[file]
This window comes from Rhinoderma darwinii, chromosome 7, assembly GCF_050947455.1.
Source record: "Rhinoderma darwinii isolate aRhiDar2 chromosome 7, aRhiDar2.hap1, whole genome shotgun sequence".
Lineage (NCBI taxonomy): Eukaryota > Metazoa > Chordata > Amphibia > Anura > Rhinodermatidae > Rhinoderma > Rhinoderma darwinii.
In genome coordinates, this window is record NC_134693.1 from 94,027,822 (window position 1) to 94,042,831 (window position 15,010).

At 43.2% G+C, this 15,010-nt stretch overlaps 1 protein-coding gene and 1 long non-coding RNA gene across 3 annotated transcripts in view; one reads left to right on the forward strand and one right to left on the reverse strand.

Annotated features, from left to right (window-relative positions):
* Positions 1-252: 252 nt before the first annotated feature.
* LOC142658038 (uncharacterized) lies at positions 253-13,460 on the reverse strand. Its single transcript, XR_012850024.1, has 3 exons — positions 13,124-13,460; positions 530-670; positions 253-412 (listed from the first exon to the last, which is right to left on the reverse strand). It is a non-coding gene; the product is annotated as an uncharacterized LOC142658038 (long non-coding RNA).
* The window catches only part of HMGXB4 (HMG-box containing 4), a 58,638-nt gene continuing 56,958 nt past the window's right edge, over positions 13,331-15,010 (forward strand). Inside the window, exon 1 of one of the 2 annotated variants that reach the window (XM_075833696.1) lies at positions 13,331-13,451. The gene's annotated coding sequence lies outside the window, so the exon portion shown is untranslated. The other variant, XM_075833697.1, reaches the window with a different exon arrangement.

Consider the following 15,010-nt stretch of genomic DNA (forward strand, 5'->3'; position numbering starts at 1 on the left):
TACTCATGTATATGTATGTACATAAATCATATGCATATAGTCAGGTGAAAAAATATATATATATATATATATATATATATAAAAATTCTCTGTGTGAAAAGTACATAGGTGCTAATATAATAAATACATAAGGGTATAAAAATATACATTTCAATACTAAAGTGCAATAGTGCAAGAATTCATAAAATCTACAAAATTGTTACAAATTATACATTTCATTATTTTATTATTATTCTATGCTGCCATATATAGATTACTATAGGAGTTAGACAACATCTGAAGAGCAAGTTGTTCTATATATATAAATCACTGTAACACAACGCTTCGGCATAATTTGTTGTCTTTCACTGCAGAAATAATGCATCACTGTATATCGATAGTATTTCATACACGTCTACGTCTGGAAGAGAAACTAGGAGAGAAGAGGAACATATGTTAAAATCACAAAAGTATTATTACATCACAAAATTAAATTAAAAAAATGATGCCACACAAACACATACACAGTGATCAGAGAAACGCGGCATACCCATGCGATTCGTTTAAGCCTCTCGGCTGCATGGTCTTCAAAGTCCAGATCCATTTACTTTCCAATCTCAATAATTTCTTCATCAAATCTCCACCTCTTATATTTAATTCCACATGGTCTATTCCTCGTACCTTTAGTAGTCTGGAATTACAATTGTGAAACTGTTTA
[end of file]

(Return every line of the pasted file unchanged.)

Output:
This window comes from Rhinoderma darwinii, chromosome 7, assembly GCF_050947455.1.
Source record: "Rhinoderma darwinii isolate aRhiDar2 chromosome 7, aRhiDar2.hap1, whole genome shotgun sequence".
Lineage (NCBI taxonomy): Eukaryota > Metazoa > Chordata > Amphibia > Anura > Rhinodermatidae > Rhinoderma > Rhinoderma darwinii.
In genome coordinates, this window is record NC_134693.1 from 94,027,822 (window position 1) to 94,042,831 (window position 15,010).

At 43.2% G+C, this 15,010-nt stretch overlaps 1 protein-coding gene and 1 long non-coding RNA gene across 3 annotated transcripts in view; one reads left to right on the forward strand and one right to left on the reverse strand.

Annotated features, from left to right (window-relative positions):
* Positions 1-252: 252 nt before the first annotated feature.
* LOC142658038 (uncharacterized) lies at positions 253-13,460 on the reverse strand. Its single transcript, XR_012850024.1, has 3 exons — positions 13,124-13,460; positions 530-670; positions 253-412 (listed from the first exon to the last, which is right to left on the reverse strand). It is a non-coding gene; the product is annotated as an uncharacterized LOC142658038 (long non-coding RNA).
* The window catches only part of HMGXB4 (HMG-box containing 4), a 58,638-nt gene continuing 56,958 nt past the window's right edge, over positions 13,331-15,010 (forward strand). Inside the window, exon 1 of one of the 2 annotated variants that reach the window (XM_075833696.1) lies at positions 13,331-13,451. The gene's annotated coding sequence lies outside the window, so the exon portion shown is untranslated. The other variant, XM_075833697.1, reaches the window with a different exon arrangement.

Consider the following 15,010-nt stretch of genomic DNA (forward strand, 5'->3'; position numbering starts at 1 on the left):
TACTCATGTATATGTATGTACATAAATCATATGCATATAGTCAGGTGAAAAAATATATATATATATATATATATATATATAAAAATTCTCTGTGTGAAAAGTACATAGGTGCTAATATAATAAATACATAAGGGTATAAAAATATACATTTCAATACTAAAGTGCAATAGTGCAAGAATTCATAAAATCTACAAAATTGTTACAAATTATACATTTCATTATTTTATTATTATTCTATGCTGCCATATATAGATTACTATAGGAGTTAGACAACATCTGAAGAGCAAGTTGTTCTATATATATAAATCACTGTAACACAACGCTTCGGCATAATTTGTTGTCTTTCACTGCAGAAATAATGCATCACTGTATATCGATAGTATTTCATACACGTCTACGTCTGGAAGAGAAACTAGGAGAGAAGAGGAACATATGTTAAAATCACAAAAGTATTATTACATCACAAAATTAAATTAAAAAAATGATGCCACACAAACACATACACAGTGATCAGAGAAACGCGGCATACCCATGCGATTCGTTTAAGCCTCTCGGCTGCATGGTCTTCAAAGTCCAGATCCATTTACTTTCCAATCTCAATAATTTCTTCATCAAATCTCCACCTCTTATATTTAATTCCACATGGTCTATTCCTCGTACCTTTAGTAGTCTGGAATTACAATTGTGAAACTGTTTA